Compared to today’s generation, mine had it much simpler. Case in point: my niece who’s in second grade has her own mobile, laptop, Facebook account, etc. Post-school hours, she’d plays interactive games with her buddies over the internet (of course, we make sure that everything she does is legit and secure). When I was her age, the highlight of my day would be something along the lines of scoring a good sticker trade at recess and my post-school peer interaction would only last for a few minutes to an hour; just enough to play a round of Chinese Jacks or Cops and Robbers (not the video game!) while we waited for our drivers to pick us up.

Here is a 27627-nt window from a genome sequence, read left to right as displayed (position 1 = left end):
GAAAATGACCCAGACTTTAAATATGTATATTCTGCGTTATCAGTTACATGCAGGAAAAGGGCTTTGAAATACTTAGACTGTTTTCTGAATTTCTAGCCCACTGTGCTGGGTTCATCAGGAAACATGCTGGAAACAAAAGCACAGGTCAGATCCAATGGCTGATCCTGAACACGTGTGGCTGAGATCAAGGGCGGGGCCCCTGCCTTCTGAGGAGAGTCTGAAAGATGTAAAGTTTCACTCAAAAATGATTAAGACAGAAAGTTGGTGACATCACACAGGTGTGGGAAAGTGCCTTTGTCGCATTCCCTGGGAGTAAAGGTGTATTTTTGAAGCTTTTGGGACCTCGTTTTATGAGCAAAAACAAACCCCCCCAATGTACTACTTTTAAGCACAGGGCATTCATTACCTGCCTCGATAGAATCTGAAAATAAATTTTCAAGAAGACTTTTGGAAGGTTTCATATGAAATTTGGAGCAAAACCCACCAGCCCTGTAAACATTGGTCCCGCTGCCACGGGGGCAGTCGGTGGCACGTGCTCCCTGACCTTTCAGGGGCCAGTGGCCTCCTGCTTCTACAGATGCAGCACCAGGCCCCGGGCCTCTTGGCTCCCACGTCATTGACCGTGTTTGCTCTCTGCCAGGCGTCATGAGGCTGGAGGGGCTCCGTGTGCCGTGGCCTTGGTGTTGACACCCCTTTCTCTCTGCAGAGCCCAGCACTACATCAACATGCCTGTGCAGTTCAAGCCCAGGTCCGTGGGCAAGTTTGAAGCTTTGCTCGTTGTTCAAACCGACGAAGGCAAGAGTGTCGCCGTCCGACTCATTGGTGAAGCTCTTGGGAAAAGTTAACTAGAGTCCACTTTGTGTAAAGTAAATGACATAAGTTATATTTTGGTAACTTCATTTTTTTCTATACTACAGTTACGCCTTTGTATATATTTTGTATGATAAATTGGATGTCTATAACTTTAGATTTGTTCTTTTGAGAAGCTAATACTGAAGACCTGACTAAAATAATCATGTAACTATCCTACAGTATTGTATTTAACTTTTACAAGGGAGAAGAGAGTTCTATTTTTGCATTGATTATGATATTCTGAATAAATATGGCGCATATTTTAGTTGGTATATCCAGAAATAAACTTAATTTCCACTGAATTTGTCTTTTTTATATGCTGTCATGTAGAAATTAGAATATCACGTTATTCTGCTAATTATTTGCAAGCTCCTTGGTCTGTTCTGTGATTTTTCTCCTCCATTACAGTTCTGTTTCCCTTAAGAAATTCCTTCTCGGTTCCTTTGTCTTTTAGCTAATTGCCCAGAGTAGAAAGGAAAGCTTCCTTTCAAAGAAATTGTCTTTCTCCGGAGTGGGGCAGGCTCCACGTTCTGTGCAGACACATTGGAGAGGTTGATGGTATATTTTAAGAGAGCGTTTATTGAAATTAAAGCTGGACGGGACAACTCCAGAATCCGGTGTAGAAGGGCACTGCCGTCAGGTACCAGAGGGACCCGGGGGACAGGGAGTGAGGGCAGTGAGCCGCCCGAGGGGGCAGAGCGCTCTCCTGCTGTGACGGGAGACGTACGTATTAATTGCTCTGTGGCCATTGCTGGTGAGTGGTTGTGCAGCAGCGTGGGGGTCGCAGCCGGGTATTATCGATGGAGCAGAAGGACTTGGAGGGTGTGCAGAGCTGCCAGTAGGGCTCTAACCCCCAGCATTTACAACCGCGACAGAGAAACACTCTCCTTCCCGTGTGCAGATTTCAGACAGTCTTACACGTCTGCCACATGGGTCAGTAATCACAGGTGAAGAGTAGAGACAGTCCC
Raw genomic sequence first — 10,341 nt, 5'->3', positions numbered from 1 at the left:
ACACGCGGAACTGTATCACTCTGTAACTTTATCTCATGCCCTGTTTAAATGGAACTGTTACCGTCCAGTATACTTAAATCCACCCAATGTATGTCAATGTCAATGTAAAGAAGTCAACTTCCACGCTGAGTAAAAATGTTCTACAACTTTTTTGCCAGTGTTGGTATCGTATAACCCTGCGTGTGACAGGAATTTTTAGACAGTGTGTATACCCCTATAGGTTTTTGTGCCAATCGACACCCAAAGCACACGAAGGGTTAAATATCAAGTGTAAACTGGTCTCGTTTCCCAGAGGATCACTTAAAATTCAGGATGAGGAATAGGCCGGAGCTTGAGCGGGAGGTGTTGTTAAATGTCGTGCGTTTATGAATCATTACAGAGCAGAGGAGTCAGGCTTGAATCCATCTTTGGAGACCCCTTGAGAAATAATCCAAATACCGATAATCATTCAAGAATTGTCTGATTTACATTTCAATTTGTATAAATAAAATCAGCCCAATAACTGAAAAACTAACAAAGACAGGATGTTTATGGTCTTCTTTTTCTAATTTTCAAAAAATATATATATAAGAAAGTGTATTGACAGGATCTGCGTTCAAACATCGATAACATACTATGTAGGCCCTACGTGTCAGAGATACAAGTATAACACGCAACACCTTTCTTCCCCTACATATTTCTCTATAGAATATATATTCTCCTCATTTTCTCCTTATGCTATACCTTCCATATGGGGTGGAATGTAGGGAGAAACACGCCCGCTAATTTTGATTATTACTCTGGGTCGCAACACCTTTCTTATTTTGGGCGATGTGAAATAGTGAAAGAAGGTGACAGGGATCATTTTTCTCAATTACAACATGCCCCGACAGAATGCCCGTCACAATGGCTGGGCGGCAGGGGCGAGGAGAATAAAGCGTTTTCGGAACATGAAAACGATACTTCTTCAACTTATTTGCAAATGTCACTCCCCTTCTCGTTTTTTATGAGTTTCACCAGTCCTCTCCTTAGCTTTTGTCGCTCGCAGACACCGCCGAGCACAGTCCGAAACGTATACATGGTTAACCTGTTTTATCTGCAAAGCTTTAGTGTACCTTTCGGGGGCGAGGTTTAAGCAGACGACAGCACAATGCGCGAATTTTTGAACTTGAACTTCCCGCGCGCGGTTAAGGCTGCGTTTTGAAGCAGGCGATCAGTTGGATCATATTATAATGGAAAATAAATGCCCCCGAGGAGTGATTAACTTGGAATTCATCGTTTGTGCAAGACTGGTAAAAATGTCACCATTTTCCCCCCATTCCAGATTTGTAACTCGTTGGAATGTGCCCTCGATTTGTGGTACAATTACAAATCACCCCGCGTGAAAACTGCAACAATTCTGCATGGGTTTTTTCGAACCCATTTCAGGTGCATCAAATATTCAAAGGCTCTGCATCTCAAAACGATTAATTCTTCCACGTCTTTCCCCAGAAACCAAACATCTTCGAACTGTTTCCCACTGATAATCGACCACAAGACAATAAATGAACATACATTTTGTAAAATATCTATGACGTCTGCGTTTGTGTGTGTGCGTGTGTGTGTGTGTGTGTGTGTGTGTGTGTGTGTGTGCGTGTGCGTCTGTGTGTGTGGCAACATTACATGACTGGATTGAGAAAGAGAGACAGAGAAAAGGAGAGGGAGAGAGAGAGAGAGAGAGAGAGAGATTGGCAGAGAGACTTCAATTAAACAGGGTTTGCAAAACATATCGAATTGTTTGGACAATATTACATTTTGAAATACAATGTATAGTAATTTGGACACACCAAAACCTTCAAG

We didn’t have social networking sites and technology capable of making interaction easier then (other than pagers and phones) and the school/social dynamic was a teensy bit more orthodox. The lack of techie stuff, however, made human interaction more organic and the games we played made us, perhaps, understand the way life worked a bit more (ie sometimes you get lucky; your gain is proportionate to the effort you exert; strategic planning is important; nothing worth it comes easy; etc). We come from a generation who basically learned to do, make, and get things in more steps than clicking a lone button.
I think we’re lucky that way.